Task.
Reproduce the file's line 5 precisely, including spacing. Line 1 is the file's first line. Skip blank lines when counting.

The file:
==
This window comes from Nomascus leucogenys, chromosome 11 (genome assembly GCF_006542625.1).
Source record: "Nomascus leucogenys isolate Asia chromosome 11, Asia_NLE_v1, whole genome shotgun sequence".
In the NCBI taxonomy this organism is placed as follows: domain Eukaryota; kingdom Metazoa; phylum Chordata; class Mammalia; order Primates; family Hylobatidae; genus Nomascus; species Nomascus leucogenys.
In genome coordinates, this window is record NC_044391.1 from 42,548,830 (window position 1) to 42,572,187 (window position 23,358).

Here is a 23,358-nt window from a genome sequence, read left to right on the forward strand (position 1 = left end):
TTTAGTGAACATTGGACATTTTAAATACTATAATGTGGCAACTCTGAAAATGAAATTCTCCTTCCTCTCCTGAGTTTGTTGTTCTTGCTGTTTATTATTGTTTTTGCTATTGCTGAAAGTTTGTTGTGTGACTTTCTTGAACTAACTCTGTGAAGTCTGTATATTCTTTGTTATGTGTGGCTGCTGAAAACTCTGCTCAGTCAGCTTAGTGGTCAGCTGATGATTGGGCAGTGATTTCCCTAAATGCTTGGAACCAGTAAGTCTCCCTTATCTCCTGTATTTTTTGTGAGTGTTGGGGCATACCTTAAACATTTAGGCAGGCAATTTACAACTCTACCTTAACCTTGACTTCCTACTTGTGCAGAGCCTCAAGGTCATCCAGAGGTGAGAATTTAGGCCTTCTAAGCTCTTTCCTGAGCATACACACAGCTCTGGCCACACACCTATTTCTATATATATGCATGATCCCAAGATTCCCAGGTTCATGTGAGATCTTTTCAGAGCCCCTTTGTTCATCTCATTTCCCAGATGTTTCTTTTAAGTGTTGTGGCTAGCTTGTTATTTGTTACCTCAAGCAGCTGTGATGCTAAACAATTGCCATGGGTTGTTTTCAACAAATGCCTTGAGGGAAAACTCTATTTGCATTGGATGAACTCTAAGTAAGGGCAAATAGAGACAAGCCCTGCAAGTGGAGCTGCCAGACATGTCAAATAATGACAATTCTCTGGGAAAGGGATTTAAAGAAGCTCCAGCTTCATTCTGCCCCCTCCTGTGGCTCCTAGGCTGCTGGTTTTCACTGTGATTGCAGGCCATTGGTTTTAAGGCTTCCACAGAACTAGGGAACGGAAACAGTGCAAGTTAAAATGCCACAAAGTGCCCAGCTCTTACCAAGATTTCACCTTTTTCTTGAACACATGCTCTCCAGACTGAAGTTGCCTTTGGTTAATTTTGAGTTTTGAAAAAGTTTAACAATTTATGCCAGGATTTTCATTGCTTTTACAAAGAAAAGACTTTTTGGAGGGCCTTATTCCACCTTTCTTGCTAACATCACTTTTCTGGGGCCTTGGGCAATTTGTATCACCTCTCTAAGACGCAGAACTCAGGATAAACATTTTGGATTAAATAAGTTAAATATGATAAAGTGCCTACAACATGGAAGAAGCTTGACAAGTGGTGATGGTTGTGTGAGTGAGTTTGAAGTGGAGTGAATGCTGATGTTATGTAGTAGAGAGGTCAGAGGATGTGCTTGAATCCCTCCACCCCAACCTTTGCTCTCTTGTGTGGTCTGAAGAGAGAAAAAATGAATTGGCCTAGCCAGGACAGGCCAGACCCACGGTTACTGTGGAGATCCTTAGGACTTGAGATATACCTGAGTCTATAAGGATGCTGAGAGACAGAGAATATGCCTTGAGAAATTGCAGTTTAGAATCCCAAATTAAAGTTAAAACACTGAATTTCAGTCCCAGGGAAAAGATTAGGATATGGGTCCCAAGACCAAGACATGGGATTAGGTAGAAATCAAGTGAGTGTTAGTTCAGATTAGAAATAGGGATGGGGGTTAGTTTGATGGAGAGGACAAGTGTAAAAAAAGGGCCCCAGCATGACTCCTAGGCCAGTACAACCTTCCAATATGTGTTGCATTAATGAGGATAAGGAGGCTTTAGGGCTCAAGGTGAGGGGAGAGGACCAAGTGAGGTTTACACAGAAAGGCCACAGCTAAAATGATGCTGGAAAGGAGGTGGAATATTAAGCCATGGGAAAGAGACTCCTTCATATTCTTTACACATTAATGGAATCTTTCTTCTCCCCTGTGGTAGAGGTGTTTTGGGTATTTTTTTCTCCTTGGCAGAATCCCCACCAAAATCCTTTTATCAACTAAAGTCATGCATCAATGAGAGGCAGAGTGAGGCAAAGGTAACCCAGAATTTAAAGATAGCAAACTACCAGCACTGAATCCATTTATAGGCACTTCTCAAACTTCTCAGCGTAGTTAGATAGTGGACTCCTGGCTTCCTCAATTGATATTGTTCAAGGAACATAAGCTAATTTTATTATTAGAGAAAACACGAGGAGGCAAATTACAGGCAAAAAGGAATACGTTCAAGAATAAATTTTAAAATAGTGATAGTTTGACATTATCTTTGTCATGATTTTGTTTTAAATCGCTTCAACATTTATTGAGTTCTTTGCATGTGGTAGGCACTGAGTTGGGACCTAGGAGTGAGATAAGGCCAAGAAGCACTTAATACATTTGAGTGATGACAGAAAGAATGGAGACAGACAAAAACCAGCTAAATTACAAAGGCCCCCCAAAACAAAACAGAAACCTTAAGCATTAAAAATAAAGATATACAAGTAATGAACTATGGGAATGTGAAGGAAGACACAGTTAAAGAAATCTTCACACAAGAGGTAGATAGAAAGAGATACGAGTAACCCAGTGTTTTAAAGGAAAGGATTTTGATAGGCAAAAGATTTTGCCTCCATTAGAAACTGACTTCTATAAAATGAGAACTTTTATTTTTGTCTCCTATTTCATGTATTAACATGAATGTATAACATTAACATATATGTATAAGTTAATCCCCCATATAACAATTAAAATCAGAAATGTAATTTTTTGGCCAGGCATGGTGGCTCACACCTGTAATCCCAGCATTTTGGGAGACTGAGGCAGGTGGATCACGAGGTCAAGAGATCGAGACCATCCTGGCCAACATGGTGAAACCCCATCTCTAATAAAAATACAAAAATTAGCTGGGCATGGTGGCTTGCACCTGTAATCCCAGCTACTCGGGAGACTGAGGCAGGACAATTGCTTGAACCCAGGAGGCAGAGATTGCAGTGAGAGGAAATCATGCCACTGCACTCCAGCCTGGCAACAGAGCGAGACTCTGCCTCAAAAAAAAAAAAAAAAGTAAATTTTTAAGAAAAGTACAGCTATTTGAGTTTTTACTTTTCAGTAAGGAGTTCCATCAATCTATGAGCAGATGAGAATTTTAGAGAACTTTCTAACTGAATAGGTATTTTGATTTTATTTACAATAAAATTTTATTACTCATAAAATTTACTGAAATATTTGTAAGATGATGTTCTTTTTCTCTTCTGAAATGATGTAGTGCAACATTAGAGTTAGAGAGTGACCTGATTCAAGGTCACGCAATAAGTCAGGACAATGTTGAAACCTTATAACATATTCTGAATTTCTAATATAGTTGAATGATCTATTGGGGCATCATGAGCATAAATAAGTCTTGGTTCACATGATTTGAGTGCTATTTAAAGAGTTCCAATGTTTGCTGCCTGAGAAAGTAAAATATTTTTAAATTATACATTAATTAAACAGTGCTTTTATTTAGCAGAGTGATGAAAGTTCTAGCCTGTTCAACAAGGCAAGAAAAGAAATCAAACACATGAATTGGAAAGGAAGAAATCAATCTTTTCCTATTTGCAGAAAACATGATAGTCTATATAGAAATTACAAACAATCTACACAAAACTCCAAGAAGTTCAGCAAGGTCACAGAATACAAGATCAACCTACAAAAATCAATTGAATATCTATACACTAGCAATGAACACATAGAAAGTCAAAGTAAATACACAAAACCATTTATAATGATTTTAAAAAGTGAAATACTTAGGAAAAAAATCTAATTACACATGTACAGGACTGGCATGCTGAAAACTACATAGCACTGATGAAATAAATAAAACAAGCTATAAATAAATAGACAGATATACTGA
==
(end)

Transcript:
Here is a 23,358-nt window from a genome sequence, read left to right on the forward strand (position 1 = left end):